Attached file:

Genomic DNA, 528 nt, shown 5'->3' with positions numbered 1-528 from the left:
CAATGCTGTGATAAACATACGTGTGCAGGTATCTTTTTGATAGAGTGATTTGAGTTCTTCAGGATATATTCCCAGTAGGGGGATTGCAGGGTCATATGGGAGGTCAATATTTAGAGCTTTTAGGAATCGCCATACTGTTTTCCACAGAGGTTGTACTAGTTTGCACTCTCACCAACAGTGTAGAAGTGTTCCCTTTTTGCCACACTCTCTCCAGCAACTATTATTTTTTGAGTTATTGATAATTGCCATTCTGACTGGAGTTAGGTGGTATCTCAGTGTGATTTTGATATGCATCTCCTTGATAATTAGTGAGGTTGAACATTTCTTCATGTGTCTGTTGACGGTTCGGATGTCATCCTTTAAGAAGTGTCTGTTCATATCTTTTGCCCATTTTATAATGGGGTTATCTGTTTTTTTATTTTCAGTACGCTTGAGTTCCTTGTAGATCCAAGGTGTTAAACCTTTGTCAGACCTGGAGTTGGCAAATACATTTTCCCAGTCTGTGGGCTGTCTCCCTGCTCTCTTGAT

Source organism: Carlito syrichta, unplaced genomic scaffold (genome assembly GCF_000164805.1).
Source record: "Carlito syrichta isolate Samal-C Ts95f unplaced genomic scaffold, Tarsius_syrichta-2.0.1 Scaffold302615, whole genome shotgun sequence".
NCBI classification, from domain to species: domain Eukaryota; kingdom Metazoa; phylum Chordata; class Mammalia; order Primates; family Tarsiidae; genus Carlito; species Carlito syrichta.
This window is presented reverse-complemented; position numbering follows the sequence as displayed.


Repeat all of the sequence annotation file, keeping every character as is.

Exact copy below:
Genomic DNA, 528 nt, shown 5'->3' with positions numbered 1-528 from the left:
CAATGCTGTGATAAACATACGTGTGCAGGTATCTTTTTGATAGAGTGATTTGAGTTCTTCAGGATATATTCCCAGTAGGGGGATTGCAGGGTCATATGGGAGGTCAATATTTAGAGCTTTTAGGAATCGCCATACTGTTTTCCACAGAGGTTGTACTAGTTTGCACTCTCACCAACAGTGTAGAAGTGTTCCCTTTTTGCCACACTCTCTCCAGCAACTATTATTTTTTGAGTTATTGATAATTGCCATTCTGACTGGAGTTAGGTGGTATCTCAGTGTGATTTTGATATGCATCTCCTTGATAATTAGTGAGGTTGAACATTTCTTCATGTGTCTGTTGACGGTTCGGATGTCATCCTTTAAGAAGTGTCTGTTCATATCTTTTGCCCATTTTATAATGGGGTTATCTGTTTTTTTATTTTCAGTACGCTTGAGTTCCTTGTAGATCCAAGGTGTTAAACCTTTGTCAGACCTGGAGTTGGCAAATACATTTTCCCAGTCTGTGGGCTGTCTCCCTGCTCTCTTGAT

Source organism: Carlito syrichta, unplaced genomic scaffold (genome assembly GCF_000164805.1).
Source record: "Carlito syrichta isolate Samal-C Ts95f unplaced genomic scaffold, Tarsius_syrichta-2.0.1 Scaffold302615, whole genome shotgun sequence".
NCBI classification, from domain to species: domain Eukaryota; kingdom Metazoa; phylum Chordata; class Mammalia; order Primates; family Tarsiidae; genus Carlito; species Carlito syrichta.
This window is presented reverse-complemented; position numbering follows the sequence as displayed.